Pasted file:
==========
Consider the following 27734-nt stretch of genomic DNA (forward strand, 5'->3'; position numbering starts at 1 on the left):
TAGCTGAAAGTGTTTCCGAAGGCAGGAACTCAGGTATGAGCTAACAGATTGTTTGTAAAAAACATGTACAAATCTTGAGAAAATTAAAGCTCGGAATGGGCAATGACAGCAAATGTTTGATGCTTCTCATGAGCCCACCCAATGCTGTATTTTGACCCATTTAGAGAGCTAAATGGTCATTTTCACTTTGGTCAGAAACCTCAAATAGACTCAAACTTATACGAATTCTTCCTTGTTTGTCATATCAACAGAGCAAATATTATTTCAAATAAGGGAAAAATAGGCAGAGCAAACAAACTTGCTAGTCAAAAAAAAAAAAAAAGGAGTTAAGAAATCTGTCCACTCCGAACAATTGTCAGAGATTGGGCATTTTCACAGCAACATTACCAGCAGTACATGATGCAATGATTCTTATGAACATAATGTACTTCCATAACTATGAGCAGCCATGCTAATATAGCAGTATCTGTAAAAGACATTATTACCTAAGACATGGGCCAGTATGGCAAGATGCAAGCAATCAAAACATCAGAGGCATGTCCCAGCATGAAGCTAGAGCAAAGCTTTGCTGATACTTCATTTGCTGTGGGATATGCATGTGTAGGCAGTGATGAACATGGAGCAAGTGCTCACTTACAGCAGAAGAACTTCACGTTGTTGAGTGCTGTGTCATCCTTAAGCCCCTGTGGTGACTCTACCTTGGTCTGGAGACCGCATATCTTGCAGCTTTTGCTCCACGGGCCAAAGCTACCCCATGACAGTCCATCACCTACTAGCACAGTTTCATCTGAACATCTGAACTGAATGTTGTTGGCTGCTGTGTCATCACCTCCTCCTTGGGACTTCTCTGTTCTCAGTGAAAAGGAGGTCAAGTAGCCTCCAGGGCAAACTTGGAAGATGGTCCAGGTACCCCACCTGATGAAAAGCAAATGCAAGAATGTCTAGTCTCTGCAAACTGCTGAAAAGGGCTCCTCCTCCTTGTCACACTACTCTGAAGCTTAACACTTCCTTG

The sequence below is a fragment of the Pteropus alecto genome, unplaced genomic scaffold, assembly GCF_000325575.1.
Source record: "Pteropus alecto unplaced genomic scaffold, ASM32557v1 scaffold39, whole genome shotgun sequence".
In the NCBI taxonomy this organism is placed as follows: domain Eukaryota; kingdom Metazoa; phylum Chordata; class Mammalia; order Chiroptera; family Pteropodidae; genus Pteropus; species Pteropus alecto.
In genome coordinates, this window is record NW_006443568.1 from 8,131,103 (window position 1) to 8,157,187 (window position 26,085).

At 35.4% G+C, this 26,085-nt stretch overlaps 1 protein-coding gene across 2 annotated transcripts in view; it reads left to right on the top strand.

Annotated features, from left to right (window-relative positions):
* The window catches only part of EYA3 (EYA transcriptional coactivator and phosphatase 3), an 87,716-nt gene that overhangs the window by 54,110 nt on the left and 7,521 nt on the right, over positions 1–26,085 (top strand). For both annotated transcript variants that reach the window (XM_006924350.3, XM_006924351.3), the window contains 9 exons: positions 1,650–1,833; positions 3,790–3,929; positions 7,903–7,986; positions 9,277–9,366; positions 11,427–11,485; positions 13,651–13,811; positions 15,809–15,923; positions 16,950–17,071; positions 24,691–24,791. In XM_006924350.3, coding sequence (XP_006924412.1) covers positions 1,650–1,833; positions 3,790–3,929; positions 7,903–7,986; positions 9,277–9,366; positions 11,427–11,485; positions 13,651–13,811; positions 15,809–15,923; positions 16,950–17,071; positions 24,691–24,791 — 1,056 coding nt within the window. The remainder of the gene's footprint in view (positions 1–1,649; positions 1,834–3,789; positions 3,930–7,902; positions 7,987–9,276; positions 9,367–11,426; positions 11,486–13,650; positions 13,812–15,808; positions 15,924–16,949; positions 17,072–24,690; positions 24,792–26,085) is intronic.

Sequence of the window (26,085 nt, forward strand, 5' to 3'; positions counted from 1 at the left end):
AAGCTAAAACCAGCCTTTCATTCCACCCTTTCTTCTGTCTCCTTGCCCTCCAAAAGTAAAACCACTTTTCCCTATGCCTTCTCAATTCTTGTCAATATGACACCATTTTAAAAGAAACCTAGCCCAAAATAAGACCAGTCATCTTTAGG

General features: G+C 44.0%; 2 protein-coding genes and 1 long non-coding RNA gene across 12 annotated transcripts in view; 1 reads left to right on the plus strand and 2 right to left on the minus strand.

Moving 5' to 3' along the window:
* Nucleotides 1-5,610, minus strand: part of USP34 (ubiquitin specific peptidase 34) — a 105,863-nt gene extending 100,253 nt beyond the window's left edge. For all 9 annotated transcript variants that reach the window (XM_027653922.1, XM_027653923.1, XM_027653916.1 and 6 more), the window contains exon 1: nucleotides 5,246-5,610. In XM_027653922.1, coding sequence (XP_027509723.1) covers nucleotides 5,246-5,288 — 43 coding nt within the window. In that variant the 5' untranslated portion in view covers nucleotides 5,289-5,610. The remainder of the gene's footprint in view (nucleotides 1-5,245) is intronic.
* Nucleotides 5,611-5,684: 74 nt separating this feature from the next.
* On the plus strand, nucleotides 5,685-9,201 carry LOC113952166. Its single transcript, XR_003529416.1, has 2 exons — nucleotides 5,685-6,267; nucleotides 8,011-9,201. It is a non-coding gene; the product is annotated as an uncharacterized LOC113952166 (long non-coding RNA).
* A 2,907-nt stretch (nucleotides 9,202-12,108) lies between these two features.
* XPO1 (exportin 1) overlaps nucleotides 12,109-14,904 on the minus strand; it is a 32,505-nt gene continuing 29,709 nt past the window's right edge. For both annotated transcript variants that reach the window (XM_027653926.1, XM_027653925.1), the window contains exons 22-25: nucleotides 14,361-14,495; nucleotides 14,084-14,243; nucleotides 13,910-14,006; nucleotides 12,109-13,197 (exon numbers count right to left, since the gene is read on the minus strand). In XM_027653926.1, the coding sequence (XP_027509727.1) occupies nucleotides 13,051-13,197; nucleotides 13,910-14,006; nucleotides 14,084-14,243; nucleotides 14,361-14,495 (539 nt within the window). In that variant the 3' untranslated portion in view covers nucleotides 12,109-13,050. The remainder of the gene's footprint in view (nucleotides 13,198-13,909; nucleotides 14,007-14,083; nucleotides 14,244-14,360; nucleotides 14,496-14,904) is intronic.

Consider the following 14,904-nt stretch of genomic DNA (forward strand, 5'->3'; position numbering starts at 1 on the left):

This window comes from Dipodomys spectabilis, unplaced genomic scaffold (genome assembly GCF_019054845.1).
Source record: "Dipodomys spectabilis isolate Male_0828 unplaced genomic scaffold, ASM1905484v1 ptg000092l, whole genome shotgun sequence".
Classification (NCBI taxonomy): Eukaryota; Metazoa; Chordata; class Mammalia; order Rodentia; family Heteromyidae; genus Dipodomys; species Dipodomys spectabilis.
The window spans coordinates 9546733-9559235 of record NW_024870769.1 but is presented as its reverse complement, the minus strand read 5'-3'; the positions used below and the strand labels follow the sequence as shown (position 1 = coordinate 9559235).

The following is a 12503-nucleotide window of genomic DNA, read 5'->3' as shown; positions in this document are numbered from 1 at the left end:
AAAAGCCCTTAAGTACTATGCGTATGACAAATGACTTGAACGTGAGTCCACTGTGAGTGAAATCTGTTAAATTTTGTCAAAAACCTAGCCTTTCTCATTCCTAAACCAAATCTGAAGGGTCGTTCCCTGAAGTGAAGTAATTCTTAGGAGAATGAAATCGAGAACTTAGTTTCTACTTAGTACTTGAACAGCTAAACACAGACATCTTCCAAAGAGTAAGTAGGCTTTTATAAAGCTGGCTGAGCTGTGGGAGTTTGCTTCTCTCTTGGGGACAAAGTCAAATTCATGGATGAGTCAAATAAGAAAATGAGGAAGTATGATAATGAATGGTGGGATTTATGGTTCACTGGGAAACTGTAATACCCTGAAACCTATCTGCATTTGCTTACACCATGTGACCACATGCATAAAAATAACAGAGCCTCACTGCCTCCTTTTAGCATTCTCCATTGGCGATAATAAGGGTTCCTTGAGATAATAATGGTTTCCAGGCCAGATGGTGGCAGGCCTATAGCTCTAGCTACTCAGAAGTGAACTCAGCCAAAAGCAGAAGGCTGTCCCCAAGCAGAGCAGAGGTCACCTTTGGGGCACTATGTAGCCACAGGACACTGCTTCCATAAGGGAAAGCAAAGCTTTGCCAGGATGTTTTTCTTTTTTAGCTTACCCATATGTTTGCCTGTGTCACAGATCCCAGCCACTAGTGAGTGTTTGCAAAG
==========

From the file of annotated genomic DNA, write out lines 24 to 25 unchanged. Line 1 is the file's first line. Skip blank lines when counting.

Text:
The following is a 12503-nucleotide window of genomic DNA, read 5'->3' as shown; positions in this document are numbered from 1 at the left end:
AAAAGCCCTTAAGTACTATGCGTATGACAAATGACTTGAACGTGAGTCCACTGTGAGTGAAATCTGTTAAATTTTGTCAAAAACCTAGCCTTTCTCATTCCTAAACCAAATCTGAAGGGTCGTTCCCTGAAGTGAAGTAATTCTTAGGAGAATGAAATCGAGAACTTAGTTTCTACTTAGTACTTGAACAGCTAAACACAGACATCTTCCAAAGAGTAAGTAGGCTTTTATAAAGCTGGCTGAGCTGTGGGAGTTTGCTTCTCTCTTGGGGACAAAGTCAAATTCATGGATGAGTCAAATAAGAAAATGAGGAAGTATGATAATGAATGGTGGGATTTATGGTTCACTGGGAAACTGTAATACCCTGAAACCTATCTGCATTTGCTTACACCATGTGACCACATGCATAAAAATAACAGAGCCTCACTGCCTCCTTTTAGCATTCTCCATTGGCGATAATAAGGGTTCCTTGAGATAATAATGGTTTCCAGGCCAGATGGTGGCAGGCCTATAGCTCTAGCTACTCAGAAGTGAACTCAGCCAAAAGCAGAAGGCTGTCCCCAAGCAGAGCAGAGGTCACCTTTGGGGCACTATGTAGCCACAGGACACTGCTTCCATAAGGGAAAGCAAAGCTTTGCCAGGATGTTTTTCTTTTTTAGCTTACCCATATGTTTGCCTGTGTCACAGATCCCAGCCACTAGTGAGTGTTTGCAAAG